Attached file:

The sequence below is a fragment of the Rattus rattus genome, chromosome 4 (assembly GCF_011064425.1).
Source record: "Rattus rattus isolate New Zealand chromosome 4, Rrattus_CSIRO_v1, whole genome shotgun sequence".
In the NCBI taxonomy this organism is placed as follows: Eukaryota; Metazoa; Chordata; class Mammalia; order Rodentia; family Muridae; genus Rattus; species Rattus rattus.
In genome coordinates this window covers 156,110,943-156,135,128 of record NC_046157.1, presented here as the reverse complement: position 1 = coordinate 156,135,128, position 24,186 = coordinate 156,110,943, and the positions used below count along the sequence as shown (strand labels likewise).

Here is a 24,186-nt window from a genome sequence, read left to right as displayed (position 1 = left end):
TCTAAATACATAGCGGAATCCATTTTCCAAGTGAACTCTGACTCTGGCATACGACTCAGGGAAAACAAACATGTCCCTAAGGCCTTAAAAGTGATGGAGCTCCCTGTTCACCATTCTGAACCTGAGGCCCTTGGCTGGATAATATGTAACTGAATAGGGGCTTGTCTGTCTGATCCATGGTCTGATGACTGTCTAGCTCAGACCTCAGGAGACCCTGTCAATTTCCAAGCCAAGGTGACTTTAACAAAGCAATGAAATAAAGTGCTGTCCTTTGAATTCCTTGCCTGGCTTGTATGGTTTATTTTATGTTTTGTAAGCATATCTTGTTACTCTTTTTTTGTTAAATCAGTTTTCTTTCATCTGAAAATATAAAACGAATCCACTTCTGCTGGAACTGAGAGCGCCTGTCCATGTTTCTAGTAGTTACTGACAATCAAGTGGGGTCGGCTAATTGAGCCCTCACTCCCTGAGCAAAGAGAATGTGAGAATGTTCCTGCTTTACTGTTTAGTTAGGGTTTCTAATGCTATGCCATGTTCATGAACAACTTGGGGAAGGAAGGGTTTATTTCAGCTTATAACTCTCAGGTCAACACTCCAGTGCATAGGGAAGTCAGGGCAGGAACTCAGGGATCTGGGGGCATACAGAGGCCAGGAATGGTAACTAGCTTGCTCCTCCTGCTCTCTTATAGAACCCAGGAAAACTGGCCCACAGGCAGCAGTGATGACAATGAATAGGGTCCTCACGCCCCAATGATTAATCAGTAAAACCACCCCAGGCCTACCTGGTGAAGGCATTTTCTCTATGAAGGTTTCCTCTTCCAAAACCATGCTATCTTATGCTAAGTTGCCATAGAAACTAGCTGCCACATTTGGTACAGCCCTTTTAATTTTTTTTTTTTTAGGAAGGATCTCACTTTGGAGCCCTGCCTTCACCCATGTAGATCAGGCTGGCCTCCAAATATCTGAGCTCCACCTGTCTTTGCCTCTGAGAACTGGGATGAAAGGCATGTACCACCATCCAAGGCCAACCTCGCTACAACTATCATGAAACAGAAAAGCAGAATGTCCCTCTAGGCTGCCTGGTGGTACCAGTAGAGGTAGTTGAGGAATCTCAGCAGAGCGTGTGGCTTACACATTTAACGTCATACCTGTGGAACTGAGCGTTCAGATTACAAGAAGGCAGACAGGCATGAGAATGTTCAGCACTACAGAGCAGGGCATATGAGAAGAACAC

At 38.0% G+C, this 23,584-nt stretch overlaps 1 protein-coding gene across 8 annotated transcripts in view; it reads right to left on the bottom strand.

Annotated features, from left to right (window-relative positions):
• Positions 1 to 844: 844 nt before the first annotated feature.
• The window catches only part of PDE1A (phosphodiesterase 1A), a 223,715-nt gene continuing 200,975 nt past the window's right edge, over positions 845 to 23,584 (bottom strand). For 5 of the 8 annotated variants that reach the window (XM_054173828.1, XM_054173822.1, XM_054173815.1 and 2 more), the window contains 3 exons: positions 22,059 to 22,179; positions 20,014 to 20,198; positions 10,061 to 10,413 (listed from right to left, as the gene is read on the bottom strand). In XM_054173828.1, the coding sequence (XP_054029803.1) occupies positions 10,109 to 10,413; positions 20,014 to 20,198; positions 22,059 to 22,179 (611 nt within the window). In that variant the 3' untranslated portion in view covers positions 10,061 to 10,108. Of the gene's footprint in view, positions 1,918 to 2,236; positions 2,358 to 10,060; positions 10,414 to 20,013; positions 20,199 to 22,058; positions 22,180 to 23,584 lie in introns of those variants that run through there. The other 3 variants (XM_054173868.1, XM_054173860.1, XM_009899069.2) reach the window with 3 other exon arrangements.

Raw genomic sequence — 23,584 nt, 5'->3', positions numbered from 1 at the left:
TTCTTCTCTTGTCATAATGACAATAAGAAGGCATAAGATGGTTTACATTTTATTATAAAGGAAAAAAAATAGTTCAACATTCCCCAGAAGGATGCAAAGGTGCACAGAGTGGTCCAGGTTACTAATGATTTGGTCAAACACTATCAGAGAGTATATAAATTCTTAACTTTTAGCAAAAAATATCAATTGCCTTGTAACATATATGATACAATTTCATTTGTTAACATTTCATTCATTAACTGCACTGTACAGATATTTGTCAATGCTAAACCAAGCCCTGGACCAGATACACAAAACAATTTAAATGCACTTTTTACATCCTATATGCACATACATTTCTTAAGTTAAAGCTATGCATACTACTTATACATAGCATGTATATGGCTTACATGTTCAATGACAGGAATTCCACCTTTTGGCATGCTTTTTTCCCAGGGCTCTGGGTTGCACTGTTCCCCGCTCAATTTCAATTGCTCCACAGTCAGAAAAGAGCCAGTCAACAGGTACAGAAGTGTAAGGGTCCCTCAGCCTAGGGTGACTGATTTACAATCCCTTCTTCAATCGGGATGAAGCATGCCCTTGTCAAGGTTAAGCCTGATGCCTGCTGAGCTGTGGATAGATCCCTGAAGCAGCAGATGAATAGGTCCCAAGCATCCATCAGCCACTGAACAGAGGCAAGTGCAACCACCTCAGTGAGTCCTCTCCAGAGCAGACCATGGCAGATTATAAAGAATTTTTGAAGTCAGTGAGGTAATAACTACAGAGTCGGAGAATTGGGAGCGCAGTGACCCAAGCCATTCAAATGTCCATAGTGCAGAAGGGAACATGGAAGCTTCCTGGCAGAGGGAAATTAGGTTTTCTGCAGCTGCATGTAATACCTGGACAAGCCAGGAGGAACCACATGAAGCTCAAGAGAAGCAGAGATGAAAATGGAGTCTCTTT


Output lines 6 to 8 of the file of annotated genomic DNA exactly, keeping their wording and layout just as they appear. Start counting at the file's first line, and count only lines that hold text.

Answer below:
TCTAAATACATAGCGGAATCCATTTTCCAAGTGAACTCTGACTCTGGCATACGACTCAGGGAAAACAAACATGTCCCTAAGGCCTTAAAAGTGATGGAGCTCCCTGTTCACCATTCTGAACCTGAGGCCCTTGGCTGGATAATATGTAACTGAATAGGGGCTTGTCTGTCTGATCCATGGTCTGATGACTGTCTAGCTCAGACCTCAGGAGACCCTGTCAATTTCCAAGCCAAGGTGACTTTAACAAAGCAATGAAATAAAGTGCTGTCCTTTGAATTCCTTGCCTGGCTTGTATGGTTTATTTTATGTTTTGTAAGCATATCTTGTTACTCTTTTTTTGTTAAATCAGTTTTCTTTCATCTGAAAATATAAAACGAATCCACTTCTGCTGGAACTGAGAGCGCCTGTCCATGTTTCTAGTAGTTACTGACAATCAAGTGGGGTCGGCTAATTGAGCCCTCACTCCCTGAGCAAAGAGAATGTGAGAATGTTCCTGCTTTACTGTTTAGTTAGGGTTTCTAATGCTATGCCATGTTCATGAACAACTTGGGGAAGGAAGGGTTTATTTCAGCTTATAACTCTCAGGTCAACACTCCAGTGCATAGGGAAGTCAGGGCAGGAACTCAGGGATCTGGGGGCATACAGAGGCCAGGAATGGTAACTAGCTTGCTCCTCCTGCTCTCTTATAGAACCCAGGAAAACTGGCCCACAGGCAGCAGTGATGACAATGAATAGGGTCCTCACGCCCCAATGATTAATCAGTAAAACCACCCCAGGCCTACCTGGTGAAGGCATTTTCTCTATGAAGGTTTCCTCTTCCAAAACCATGCTATCTTATGCTAAGTTGCCATAGAAACTAGCTGCCACATTTGGTACAGCCCTTTTAATTTTTTTTTTTTTAGGAAGGATCTCACTTTGGAGCCCTGCCTTCACCCATGTAGATCAGGCTGGCCTCCAAATATCTGAGCTCCACCTGTCTTTGCCTCTGAGAACTGGGATGAAAGGCATGTACCACCATCCAAGGCCAACCTCGCTACAACTATCATGAAACAGAAAAGCAGAATGTCCCTCTAGGCTGCCTGGTGGTACCAGTAGAGGTAGTTGAGGAATCTCAGCAGAGCGTGTGGCTTACACATTTAACGTCATACCTGTGGAACTGAGCGTTCAGATTACAAGAAGGCAGACAGGCATGAGAATGTTCAGCACTACAGAGCAGGGCATATGAGAAGAACAC

At 38.0% G+C, this 23,584-nt stretch overlaps 1 protein-coding gene across 8 annotated transcripts in view; it reads right to left on the bottom strand.

Annotated features, from left to right (window-relative positions):